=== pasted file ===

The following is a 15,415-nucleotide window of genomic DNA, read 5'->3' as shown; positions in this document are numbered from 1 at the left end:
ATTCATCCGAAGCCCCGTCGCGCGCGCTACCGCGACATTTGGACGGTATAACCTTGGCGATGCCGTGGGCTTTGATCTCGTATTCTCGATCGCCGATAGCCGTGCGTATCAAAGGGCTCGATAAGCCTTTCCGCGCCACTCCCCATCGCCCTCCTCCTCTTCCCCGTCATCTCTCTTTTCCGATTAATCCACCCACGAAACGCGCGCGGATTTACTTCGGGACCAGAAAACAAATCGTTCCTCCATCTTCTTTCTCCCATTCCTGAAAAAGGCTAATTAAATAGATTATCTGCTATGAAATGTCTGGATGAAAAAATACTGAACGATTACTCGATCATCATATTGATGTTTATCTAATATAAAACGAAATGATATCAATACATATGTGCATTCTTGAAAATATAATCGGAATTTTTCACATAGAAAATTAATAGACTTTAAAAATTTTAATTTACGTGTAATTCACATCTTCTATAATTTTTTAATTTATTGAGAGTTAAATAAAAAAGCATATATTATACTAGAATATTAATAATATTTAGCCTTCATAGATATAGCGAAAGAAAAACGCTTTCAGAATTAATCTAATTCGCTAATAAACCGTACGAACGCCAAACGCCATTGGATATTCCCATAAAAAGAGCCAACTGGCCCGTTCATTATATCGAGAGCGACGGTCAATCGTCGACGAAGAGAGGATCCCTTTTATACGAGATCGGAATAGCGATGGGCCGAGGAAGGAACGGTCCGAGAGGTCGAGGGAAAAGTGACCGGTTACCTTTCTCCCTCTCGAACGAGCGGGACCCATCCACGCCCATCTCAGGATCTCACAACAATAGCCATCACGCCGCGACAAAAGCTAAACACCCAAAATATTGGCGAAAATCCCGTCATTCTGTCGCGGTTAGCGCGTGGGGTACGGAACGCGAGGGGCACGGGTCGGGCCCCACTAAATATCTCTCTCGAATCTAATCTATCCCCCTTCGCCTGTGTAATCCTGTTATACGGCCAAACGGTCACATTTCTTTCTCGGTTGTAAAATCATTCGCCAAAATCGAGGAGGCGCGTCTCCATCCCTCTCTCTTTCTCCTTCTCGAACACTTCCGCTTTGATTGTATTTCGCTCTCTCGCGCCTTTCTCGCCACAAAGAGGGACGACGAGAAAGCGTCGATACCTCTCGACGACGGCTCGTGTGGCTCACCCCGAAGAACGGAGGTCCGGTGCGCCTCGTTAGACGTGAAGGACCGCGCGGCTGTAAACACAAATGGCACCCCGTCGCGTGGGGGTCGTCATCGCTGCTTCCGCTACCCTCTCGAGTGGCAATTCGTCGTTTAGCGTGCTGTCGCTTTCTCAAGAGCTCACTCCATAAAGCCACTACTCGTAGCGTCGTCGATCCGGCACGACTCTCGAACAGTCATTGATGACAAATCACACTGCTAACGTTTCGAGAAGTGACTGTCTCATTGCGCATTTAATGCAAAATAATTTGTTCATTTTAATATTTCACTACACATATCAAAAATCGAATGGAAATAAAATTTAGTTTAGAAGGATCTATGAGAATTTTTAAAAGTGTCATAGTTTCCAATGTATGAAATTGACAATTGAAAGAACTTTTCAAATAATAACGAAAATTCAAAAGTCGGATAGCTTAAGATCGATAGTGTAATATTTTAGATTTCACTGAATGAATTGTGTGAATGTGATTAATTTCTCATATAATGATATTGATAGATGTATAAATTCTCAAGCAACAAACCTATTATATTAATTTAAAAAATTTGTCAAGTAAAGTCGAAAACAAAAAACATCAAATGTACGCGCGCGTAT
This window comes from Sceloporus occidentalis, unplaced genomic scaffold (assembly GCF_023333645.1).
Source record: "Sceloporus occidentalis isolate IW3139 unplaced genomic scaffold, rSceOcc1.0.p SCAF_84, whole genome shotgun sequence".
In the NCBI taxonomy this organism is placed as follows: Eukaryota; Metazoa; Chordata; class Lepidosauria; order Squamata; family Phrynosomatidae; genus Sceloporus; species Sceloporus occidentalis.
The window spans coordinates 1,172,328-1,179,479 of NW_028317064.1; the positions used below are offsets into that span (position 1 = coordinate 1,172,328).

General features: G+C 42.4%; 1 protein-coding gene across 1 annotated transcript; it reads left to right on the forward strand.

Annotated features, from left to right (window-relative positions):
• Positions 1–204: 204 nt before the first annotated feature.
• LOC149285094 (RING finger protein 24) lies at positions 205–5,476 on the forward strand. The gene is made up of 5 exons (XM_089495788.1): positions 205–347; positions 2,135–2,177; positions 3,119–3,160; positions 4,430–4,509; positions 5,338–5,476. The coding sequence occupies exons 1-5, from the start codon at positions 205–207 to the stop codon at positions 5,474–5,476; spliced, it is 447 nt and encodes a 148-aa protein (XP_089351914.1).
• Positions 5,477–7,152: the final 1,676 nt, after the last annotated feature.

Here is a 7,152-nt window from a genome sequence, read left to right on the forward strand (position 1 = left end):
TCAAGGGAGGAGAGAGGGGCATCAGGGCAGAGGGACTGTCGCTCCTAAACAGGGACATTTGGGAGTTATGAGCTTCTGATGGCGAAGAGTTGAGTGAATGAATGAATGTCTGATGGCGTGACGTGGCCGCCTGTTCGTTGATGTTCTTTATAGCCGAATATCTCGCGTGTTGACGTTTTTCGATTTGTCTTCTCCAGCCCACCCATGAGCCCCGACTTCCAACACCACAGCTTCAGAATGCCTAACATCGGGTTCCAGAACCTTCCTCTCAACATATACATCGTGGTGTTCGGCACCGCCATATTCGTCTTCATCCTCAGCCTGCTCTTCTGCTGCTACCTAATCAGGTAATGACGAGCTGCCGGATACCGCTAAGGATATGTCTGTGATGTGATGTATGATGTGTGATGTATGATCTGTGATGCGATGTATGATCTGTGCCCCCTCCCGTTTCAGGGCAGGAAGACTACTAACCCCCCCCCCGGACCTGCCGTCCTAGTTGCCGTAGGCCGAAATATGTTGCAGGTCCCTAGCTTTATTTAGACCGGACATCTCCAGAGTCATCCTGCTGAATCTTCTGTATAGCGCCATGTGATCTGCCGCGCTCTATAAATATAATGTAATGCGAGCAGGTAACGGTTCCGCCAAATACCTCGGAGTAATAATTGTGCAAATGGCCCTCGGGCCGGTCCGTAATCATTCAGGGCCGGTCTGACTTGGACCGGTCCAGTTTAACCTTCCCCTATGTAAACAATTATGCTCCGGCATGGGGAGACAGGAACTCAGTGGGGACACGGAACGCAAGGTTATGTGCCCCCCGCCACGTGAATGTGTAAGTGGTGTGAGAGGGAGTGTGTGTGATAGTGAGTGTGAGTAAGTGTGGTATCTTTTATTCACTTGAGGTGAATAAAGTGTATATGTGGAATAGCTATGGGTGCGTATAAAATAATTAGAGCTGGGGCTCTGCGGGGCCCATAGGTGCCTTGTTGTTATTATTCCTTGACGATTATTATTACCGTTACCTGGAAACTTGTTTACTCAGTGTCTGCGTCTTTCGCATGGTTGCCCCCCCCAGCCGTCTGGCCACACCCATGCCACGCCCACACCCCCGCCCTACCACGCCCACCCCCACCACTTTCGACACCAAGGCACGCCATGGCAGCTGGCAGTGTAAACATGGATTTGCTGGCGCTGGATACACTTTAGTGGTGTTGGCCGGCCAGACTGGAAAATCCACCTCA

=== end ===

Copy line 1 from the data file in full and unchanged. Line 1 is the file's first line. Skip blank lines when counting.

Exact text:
The following is a 15,415-nucleotide window of genomic DNA, read 5'->3' as shown; positions in this document are numbered from 1 at the left end: